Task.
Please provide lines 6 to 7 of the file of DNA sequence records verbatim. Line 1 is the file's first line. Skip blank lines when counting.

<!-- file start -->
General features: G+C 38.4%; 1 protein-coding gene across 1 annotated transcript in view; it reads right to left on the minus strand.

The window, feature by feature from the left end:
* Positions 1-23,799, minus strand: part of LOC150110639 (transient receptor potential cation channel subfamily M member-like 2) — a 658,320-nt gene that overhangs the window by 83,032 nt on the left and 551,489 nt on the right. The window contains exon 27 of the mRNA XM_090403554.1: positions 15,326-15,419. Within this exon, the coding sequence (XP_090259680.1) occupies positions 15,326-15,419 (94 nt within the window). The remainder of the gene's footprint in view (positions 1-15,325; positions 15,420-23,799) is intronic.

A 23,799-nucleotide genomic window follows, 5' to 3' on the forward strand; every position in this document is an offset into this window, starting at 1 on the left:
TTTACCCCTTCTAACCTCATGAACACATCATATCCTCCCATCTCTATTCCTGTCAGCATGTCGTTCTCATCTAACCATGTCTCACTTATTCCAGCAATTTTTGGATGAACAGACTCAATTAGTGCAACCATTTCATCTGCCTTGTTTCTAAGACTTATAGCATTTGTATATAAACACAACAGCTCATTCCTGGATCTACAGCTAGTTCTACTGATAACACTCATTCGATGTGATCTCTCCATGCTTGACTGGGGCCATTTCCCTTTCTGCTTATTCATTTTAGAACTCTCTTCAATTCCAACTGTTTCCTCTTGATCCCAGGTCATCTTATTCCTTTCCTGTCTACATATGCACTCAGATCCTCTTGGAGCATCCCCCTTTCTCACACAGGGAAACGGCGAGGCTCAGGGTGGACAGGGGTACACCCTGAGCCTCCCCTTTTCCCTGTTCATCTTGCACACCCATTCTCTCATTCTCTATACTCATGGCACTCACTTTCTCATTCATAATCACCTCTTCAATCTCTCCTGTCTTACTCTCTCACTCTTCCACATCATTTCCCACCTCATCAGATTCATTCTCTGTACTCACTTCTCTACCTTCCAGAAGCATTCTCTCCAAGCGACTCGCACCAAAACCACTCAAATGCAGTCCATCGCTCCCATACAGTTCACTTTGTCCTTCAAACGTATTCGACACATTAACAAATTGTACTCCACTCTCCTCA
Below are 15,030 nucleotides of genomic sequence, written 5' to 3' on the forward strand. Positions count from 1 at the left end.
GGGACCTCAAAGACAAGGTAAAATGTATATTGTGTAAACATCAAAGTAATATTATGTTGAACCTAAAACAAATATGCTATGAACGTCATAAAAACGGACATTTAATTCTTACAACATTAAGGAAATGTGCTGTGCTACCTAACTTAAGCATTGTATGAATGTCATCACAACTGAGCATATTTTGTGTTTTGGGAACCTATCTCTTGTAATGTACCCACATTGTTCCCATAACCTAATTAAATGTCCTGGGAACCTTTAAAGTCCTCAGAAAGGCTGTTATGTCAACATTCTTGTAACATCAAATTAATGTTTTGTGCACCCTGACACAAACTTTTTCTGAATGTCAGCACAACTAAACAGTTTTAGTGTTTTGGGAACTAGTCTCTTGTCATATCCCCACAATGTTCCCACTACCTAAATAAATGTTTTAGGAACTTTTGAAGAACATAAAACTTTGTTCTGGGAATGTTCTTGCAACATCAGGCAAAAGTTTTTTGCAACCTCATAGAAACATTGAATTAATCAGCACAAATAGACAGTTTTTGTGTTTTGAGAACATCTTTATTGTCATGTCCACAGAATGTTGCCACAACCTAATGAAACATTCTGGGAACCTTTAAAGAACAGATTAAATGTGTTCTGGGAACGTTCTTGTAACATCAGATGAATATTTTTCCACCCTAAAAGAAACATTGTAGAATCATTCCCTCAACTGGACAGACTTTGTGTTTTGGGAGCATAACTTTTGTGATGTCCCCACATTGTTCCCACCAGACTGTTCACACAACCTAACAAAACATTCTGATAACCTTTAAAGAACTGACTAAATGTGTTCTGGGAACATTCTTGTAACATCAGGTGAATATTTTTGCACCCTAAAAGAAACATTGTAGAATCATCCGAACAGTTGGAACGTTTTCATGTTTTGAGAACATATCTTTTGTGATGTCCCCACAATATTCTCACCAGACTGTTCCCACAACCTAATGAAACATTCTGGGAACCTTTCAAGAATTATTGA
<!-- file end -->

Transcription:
Below are 15,030 nucleotides of genomic sequence, written 5' to 3' on the forward strand. Positions count from 1 at the left end.
GGGACCTCAAAGACAAGGTAAAATGTATATTGTGTAAACATCAAAGTAATATTATGTTGAACCTAAAACAAATATGCTATGAACGTCATAAAAACGGACATTTAATTCTTACAACATTAAGGAAATGTGCTGTGCTACCTAACTTAAGCATTGTATGAATGTCATCACAACTGAGCATATTTTGTGTTTTGGGAACCTATCTCTTGTAATGTACCCACATTGTTCCCATAACCTAATTAAATGTCCTGGGAACCTTTAAAGTCCTCAGAAAGGCTGTTATGTCAACATTCTTGTAACATCAAATTAATGTTTTGTGCACCCTGACACAAACTTTTTCTGAATGTCAGCACAACTAAACAGTTTTAGTGTTTTGGGAACTAGTCTCTTGTCATATCCCCACAATGTTCCCACTACCTAAATAAATGTTTTAGGAACTTTTGAAGAACATAAAACTTTGTTCTGGGAATGTTCTTGCAACATCAGGCAAAAGTTTTTTGCAACCTCATAGAAACATTGAATTAATCAGCACAAATAGACAGTTTTTGTGTTTTGAGAACATCTTTATTGTCATGTCCACAGAATGTTGCCACAACCTAATGAAACATTCTGGGAACCTTTAAAGAACAGATTAAATGTGTTCTGGGAACGTTCTTGTAACATCAGATGAATATTTTTCCACCCTAAAAGAAACATTGTAGAATCATTCCCTCAACTGGACAGACTTTGTGTTTTGGGAGCATAACTTTTGTGATGTCCCCACATTGTTCCCACCAGACTGTTCACACAACCTAACAAAACATTCTGATAACCTTTAAAGAACTGACTAAATGTGTTCTGGGAACATTCTTGTAACATCAGGTGAATATTTTTGCACCCTAAAAGAAACATTGTAGAATCATCCGAACAGTTGGAACGTTTTCATGTTTTGAGAACATATCTTTTGTGATGTCCCCACAATATTCTCACCAGACTGTTCCCACAACCTAATGAAACATTCTGGGAACCTTTCAAGAATTATTGA